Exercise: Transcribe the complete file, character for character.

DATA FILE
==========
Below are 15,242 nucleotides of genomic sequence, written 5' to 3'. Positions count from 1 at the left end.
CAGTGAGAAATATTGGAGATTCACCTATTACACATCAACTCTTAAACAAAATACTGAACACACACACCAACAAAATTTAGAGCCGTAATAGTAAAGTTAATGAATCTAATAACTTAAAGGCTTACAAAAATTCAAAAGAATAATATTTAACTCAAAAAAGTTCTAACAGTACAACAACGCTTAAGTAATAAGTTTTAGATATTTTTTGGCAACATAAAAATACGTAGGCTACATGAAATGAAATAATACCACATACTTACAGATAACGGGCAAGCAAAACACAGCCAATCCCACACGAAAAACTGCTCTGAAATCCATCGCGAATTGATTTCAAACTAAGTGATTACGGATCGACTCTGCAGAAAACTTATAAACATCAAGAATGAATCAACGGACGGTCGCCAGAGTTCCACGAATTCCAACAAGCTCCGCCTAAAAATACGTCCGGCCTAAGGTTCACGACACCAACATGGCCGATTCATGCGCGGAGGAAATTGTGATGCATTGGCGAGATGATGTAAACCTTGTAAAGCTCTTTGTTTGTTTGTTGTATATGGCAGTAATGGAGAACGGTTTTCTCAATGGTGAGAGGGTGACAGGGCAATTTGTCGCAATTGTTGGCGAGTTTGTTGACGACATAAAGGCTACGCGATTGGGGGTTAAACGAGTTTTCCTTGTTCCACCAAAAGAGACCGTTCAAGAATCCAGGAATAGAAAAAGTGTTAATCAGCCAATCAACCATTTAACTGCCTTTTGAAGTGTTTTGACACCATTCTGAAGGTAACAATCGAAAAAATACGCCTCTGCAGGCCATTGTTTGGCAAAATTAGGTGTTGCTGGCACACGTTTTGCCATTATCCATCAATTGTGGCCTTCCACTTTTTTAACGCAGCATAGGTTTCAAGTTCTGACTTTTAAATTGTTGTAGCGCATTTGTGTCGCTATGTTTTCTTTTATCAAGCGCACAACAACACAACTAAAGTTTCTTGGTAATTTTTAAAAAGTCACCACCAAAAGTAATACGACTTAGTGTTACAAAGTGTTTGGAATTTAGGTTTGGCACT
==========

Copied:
Below are 15,242 nucleotides of genomic sequence, written 5' to 3'. Positions count from 1 at the left end.
CAGTGAGAAATATTGGAGATTCACCTATTACACATCAACTCTTAAACAAAATACTGAACACACACACCAACAAAATTTAGAGCCGTAATAGTAAAGTTAATGAATCTAATAACTTAAAGGCTTACAAAAATTCAAAAGAATAATATTTAACTCAAAAAAGTTCTAACAGTACAACAACGCTTAAGTAATAAGTTTTAGATATTTTTTGGCAACATAAAAATACGTAGGCTACATGAAATGAAATAATACCACATACTTACAGATAACGGGCAAGCAAAACACAGCCAATCCCACACGAAAAACTGCTCTGAAATCCATCGCGAATTGATTTCAAACTAAGTGATTACGGATCGACTCTGCAGAAAACTTATAAACATCAAGAATGAATCAACGGACGGTCGCCAGAGTTCCACGAATTCCAACAAGCTCCGCCTAAAAATACGTCCGGCCTAAGGTTCACGACACCAACATGGCCGATTCATGCGCGGAGGAAATTGTGATGCATTGGCGAGATGATGTAAACCTTGTAAAGCTCTTTGTTTGTTTGTTGTATATGGCAGTAATGGAGAACGGTTTTCTCAATGGTGAGAGGGTGACAGGGCAATTTGTCGCAATTGTTGGCGAGTTTGTTGACGACATAAAGGCTACGCGATTGGGGGTTAAACGAGTTTTCCTTGTTCCACCAAAAGAGACCGTTCAAGAATCCAGGAATAGAAAAAGTGTTAATCAGCCAATCAACCATTTAACTGCCTTTTGAAGTGTTTTGACACCATTCTGAAGGTAACAATCGAAAAAATACGCCTCTGCAGGCCATTGTTTGGCAAAATTAGGTGTTGCTGGCACACGTTTTGCCATTATCCATCAATTGTGGCCTTCCACTTTTTTAACGCAGCATAGGTTTCAAGTTCTGACTTTTAAATTGTTGTAGCGCATTTGTGTCGCTATGTTTTCTTTTATCAAGCGCACAACAACACAACTAAAGTTTCTTGGTAATTTTTAAAAAGTCACCACCAAAAGTAATACGACTTAGTGTTACAAAGTGTTTGGAATTTAGGTTTGGCACT